MORE ABOUT THE FEMALE OF THE SPECIES
Still had coffee left, so it would be a few more minutes.
An elderly woman at the counter had ordered a bowl of noodles with meat chunks on top, and when it came, enthusiastically set about dolling it up with ground white pepper, hot sauce, and hoisin jeung. Bear in mind that this particular place until recently did not have Sriracha ("cock sauce") in the plastic squeeze bottle, but simply had jars of sambal oelek on their condiment trays.
The hoisin was also an innovation.
[Cock-sauce: the affectionate nickname for SriRacha hotsauce manufactured by Huy Fong Foods Corporation (滙豐食品公司) in Rosemead, Southern California.]
Now they probably go through crate after crate of Sriracha; they may have to raise their prices slightly to cover the expense.
But it's probably pleased any number of repeat patrons. All over Chinatown, Mr. Tran's bottle is capturing hearts and minds. At present you see it in cha chanteng, regular restaurants, snack food places, and even dim sum houses.
The sauce is quite addictive.
Judging by the humongous amount the woman was sploodging on her noodles, she was a hard-core chili junkie. Remarkable for a Chinatown lady of her generation, but it may explain why she was eating by herself. Oh, the secret shameful passion, oh the orgiastic overload! Oh the sheer intemperance of her actions!
Lady, you're older than me! You should be calmer and more restrained!
Not given to such outrageously over-the-top indulgence.
It's shocking, is what it is! Think of the children!
Oh and by the way - enjoy your meal.
I used as much on my bun.
Good stuff, eh?
I may have mentioned in the past that I like watching women eat. Particularly if they're Cantonese, because unlike White women, who always have that air of "I'm gonna get fat! if I eat something nice" usually coupled with perfectly Wasp tastes, Cantonese women want to have fun with their food. Oh boy Jesus yes.
They may have yielded the best morsels to their brothers and elders while growing up, and if they have husbands, boyfriends, or lovers, the pattern still holds.
But when they're noshing by themselves there is absolutely no filter.
Mine, dammit, and I'm going to enjoy every frickin bite!
One imagines a happy forest creature dancing with chopsticks held aloft around a steaming bowl of meaty goodness. Yay! Yay! Yay!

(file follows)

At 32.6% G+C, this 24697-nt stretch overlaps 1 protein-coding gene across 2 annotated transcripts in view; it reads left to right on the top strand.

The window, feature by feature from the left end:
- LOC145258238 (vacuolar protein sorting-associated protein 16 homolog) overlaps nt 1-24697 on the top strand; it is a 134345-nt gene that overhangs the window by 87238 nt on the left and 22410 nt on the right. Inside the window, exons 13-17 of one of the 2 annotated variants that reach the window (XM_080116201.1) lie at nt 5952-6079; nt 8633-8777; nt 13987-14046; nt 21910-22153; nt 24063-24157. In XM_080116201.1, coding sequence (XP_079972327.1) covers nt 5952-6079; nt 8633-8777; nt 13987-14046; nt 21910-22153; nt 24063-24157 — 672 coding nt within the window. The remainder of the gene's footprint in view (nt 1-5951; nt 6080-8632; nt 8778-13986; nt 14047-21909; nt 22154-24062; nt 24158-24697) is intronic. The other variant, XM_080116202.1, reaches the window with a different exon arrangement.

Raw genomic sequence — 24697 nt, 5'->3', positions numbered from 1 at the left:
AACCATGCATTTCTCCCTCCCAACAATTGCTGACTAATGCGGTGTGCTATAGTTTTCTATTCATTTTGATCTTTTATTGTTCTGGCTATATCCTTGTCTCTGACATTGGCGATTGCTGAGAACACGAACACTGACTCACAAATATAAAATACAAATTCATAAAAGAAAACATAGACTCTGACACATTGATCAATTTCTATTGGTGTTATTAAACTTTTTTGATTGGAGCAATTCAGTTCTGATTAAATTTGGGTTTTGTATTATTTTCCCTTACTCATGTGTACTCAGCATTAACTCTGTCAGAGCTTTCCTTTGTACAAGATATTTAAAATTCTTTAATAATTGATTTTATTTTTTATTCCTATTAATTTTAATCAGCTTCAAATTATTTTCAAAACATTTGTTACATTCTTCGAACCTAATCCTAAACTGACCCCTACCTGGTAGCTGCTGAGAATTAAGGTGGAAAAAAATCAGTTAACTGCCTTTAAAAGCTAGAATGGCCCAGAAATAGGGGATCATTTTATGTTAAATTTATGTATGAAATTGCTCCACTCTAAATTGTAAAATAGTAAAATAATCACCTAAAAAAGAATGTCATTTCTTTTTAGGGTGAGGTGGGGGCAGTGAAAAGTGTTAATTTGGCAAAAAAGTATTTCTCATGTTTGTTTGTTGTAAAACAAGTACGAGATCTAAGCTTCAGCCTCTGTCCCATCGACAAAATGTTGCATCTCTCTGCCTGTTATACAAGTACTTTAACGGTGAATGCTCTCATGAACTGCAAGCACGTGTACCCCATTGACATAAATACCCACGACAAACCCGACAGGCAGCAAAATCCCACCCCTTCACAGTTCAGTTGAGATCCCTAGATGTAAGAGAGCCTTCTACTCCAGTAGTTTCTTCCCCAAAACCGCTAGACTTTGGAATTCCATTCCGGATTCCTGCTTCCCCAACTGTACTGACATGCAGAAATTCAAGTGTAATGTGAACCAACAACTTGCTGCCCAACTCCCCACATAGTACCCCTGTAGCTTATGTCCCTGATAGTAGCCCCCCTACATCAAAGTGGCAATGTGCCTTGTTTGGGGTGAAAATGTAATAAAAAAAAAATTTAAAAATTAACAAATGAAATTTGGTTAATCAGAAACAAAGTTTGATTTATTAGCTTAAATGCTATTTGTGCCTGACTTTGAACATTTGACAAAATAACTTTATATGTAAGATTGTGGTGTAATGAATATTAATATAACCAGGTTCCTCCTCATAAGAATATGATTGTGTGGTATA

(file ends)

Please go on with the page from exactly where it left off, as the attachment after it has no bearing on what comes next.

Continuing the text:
Someday I will have to ask an office lady in the financial district whether she truly likes that bowl of limp lettuce with flavourless overcooked shredded chicken breast and a drizzle of low-fat raspberry balsamic hooha, or if it's merely filler for an empty spot in her stomach and her soul.
Sweetheart, if you REALLY want salad, have something made with mayonnaise, chunks of smoked pork, garlic, and anchovies. And warm potatoes. Don't worry about what your breath smells like, you're going back to the office, and I hope you ain't planning to kiss anyone till evening. Not while you're at work.
Take a cigar and a cup of espresso too, while you're at it.
Enjoy life. Instead of stressing with the lettuce.
Nah, I cannot see a suburbanite dancing with chopsticks. They're mostly dried-up inside anyway, no gusto for life, and certainly none for food.
But auntie over there, however...........
If she were not nearly so antique, I would've asked her out on a date.
If only to observe while she tackled another bowl of noodles.
In any case, I ordered a second cup of coffee.
Anybody who can look at food with an expression that says she's truly glad to see it, hello old friend how splendid to find you again, has a face worth watching.
It's something very Cantonese.
Other typical facial expressions that appeal are bemusement, the look of happy flabbergastion when unexpectedly discovering something nice, gleeful alertness at witnessing another person making a scene -- Ooh boy! Free entertainment! -- and sometimes, hurt vulnerability, such as hid in the faces of Cherie Chung (鍾楚紅) and Leslie Cheung (張國榮) in many of their most memorable film moments.
I've seen that last on other faces. It's wrenching.
Always subconscious, never deliberate.
A wounded quality laid bare.
Spent a pleasant hour after lunch wandering around C'town with my pipe, people watching. Finished up at Naam Hoi Sam Yung Hang (南海参茸行), where I bought some loose leaf tea: 特級烏龍和野山黄金菊 (top quality oolong and wild golden chrysanthemum). Didn't get the hairy crab king this time.
[南海参茸行: 南海集團参茸行有限公司 NAM HAI CORPORATION, 919 Grant Avenue, San Francisco, CA 94108. PH: 415-397-3678. Herbal preparations, patent remedies, and tea.]
Nam Hai has been around far, far longer than all those cutesy-poo tea boutiques where the tourists are given a superficial lesson in Chinese culture, along with sips of overpriced lower-grade muck, and the opportunity to acquire a rather poor quality tea-set: small purple clay pot and four teenie cups. Plus teas to match.
All oh so unique.
There did not used to be so many of those shops. Now there are over a dozen of them, all selling the same merchandise. Stuff that only dumb people would buy.
A selection of strangely flavoured fruity teas and truly mediocre leaves.
Smile, nod, bow, thank you very much please come again!
Real people drink real tea.
And put chili sauce on their food.
What's the point of living without zest?
I think it's time to baptise my newest small teapot.
Bought it a while back. I have a modest collection of such.
It is pointless owning teapots unless you are going to use them.
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Labels: San Francisco Chinatown